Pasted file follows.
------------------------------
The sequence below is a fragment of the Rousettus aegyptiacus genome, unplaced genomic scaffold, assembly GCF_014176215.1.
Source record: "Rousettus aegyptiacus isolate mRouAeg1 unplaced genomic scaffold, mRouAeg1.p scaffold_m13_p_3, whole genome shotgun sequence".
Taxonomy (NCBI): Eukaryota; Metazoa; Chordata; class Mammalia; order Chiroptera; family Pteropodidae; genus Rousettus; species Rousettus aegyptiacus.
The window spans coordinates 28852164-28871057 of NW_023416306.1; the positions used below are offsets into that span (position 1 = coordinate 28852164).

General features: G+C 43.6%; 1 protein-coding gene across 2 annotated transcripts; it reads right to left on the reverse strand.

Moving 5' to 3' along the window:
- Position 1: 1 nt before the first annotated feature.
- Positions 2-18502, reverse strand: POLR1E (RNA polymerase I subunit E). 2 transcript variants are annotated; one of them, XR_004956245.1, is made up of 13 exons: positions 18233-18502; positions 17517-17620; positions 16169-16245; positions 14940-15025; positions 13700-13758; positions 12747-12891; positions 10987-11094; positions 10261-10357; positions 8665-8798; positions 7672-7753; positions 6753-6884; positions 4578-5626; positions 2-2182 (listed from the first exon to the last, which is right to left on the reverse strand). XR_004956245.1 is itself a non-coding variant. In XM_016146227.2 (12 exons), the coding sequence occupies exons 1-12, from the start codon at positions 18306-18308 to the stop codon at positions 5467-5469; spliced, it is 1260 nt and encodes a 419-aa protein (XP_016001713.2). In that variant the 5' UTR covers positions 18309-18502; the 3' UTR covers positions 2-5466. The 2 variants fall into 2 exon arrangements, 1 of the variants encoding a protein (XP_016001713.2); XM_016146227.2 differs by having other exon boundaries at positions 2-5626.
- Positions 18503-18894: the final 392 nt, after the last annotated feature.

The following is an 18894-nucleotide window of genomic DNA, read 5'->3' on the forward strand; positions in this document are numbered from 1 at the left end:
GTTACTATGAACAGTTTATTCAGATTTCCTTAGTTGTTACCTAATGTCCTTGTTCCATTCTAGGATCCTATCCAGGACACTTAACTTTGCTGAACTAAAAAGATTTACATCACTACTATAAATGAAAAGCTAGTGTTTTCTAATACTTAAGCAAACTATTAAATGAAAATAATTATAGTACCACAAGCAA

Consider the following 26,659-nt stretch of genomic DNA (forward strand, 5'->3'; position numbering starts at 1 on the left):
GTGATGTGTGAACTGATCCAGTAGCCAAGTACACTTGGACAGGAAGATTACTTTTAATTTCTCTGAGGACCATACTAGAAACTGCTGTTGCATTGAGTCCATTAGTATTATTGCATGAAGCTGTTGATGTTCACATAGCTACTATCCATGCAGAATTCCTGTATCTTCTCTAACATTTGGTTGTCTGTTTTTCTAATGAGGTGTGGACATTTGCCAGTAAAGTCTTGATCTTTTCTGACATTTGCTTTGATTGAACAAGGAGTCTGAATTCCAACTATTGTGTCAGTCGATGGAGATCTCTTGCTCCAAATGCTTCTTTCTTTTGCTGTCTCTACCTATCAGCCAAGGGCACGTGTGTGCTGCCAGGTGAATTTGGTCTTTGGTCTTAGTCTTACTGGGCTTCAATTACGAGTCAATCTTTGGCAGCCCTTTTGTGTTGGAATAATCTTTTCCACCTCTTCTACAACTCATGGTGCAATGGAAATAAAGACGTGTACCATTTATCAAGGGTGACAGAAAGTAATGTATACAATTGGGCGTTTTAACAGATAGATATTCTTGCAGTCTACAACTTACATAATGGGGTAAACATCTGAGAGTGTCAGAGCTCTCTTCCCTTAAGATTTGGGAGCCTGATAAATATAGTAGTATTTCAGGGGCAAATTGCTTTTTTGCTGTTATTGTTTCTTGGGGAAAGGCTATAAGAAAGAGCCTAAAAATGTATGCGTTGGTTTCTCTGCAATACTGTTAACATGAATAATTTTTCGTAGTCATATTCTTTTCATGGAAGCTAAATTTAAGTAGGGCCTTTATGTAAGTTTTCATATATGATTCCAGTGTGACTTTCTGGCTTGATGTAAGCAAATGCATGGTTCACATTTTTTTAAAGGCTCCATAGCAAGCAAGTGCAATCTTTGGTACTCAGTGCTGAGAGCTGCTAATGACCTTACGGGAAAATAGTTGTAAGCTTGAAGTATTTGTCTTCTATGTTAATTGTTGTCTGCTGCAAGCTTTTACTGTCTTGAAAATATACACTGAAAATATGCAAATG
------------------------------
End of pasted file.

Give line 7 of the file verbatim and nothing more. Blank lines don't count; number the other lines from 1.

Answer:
- Position 1: 1 nt before the first annotated feature.